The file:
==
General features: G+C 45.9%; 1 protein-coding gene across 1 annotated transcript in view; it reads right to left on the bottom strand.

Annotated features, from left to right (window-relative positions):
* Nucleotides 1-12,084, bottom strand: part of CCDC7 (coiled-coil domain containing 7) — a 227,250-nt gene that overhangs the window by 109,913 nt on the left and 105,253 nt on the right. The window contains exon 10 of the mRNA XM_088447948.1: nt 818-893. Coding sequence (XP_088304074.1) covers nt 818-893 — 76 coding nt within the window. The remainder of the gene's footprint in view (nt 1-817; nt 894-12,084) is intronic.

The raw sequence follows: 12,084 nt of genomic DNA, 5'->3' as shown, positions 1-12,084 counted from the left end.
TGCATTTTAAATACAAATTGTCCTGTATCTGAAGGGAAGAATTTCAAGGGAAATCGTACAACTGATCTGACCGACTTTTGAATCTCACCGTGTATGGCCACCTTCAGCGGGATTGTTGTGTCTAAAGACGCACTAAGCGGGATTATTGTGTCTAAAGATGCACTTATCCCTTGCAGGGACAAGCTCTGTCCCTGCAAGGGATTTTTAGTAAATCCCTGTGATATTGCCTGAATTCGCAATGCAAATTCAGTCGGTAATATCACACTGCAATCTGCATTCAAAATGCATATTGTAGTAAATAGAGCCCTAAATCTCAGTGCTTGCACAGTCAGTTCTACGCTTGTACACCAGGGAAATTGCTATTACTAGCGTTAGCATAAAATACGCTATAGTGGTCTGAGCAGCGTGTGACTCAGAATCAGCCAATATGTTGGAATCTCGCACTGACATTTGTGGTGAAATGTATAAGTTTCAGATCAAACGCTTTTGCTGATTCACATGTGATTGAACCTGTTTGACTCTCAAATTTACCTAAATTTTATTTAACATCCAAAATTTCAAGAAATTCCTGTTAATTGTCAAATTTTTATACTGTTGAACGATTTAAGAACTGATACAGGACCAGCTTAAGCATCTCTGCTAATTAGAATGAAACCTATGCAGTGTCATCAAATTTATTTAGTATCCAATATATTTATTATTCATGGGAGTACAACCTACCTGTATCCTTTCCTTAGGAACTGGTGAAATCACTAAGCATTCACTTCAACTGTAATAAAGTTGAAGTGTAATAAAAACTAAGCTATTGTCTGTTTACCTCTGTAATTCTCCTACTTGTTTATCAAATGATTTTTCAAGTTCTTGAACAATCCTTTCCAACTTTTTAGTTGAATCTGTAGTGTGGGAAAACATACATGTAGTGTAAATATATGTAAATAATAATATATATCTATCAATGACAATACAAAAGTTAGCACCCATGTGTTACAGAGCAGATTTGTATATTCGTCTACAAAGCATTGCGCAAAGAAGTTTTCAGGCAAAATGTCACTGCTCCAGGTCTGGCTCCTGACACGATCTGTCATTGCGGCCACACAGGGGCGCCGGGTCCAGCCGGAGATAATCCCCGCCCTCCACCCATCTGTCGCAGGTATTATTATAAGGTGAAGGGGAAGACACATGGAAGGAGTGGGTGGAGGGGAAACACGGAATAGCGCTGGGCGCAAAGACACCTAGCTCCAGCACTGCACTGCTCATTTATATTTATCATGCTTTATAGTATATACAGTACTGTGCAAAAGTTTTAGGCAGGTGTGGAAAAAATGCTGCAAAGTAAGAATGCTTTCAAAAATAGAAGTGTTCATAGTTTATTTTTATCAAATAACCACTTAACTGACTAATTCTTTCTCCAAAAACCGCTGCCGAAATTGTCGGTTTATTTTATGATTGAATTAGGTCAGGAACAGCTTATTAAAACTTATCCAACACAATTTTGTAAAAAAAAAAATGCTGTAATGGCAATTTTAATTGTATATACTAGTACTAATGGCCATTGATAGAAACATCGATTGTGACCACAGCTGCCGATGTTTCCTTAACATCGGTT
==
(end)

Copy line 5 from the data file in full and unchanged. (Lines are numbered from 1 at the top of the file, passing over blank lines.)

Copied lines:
TGCATTTTAAATACAAATTGTCCTGTATCTGAAGGGAAGAATTTCAAGGGAAATCGTACAACTGATCTGACCGACTTTTGAATCTCACCGTGTATGGCCACCTTCAGCGGGATTGTTGTGTCTAAAGACGCACTAAGCGGGATTATTGTGTCTAAAGATGCACTTATCCCTTGCAGGGACAAGCTCTGTCCCTGCAAGGGATTTTTAGTAAATCCCTGTGATATTGCCTGAATTCGCAATGCAAATTCAGTCGGTAATATCACACTGCAATCTGCATTCAAAATGCATATTGTAGTAAATAGAGCCCTAAATCTCAGTGCTTGCACAGTCAGTTCTACGCTTGTACACCAGGGAAATTGCTATTACTAGCGTTAGCATAAAATACGCTATAGTGGTCTGAGCAGCGTGTGACTCAGAATCAGCCAATATGTTGGAATCTCGCACTGACATTTGTGGTGAAATGTATAAGTTTCAGATCAAACGCTTTTGCTGATTCACATGTGATTGAACCTGTTTGACTCTCAAATTTACCTAAATTTTATTTAACATCCAAAATTTCAAGAAATTCCTGTTAATTGTCAAATTTTTATACTGTTGAACGATTTAAGAACTGATACAGGACCAGCTTAAGCATCTCTGCTAATTAGAATGAAACCTATGCAGTGTCATCAAATTTATTTAGTATCCAATATATTTATTATTCATGGGAGTACAACCTACCTGTATCCTTTCCTTAGGAACTGGTGAAATCACTAAGCATTCACTTCAACTGTAATAAAGTTGAAGTGTAATAAAAACTAAGCTATTGTCTGTTTACCTCTGTAATTCTCCTACTTGTTTATCAAATGATTTTTCAAGTTCTTGAACAATCCTTTCCAACTTTTTAGTTGAATCTGTAGTGTGGGAAAACATACATGTAGTGTAAATATATGTAAATAATAATATATATCTATCAATGACAATACAAAAGTTAGCACCCATGTGTTACAGAGCAGATTTGTATATTCGTCTACAAAGCATTGCGCAAAGAAGTTTTCAGGCAAAATGTCACTGCTCCAGGTCTGGCTCCTGACACGATCTGTCATTGCGGCCACACAGGGGCGCCGGGTCCAGCCGGAGATAATCCCCGCCCTCCACCCATCTGTCGCAGGTATTATTATAAGGTGAAGGGGAAGACACATGGAAGGAGTGGGTGGAGGGGAAACACGGAATAGCGCTGGGCGCAAAGACACCTAGCTCCAGCACTGCACTGCTCATTTATATTTATCATGCTTTATAGTATATACAGTACTGTGCAAAAGTTTTAGGCAGGTGTGGAAAAAATGCTGCAAAGTAAGAATGCTTTCAAAAATAGAAGTGTTCATAGTTTATTTTTATCAAATAACCACTTAACTGACTAATTCTTTCTCCAAAAACCGCTGCCGAAATTGTCGGTTTATTTTATGATTGAATTAGGTCAGGAACAGCTTATTAAAACTTATCCAACACAATTTTGTAAAAAAAAAAATGCTGTAATGGCAATTTTAATTGTATATACTAGTACTAATGGCCATTGATAGAAACATCGATTGTGACCACAGCTGCCGATGTTTCCTTAACATCGGTT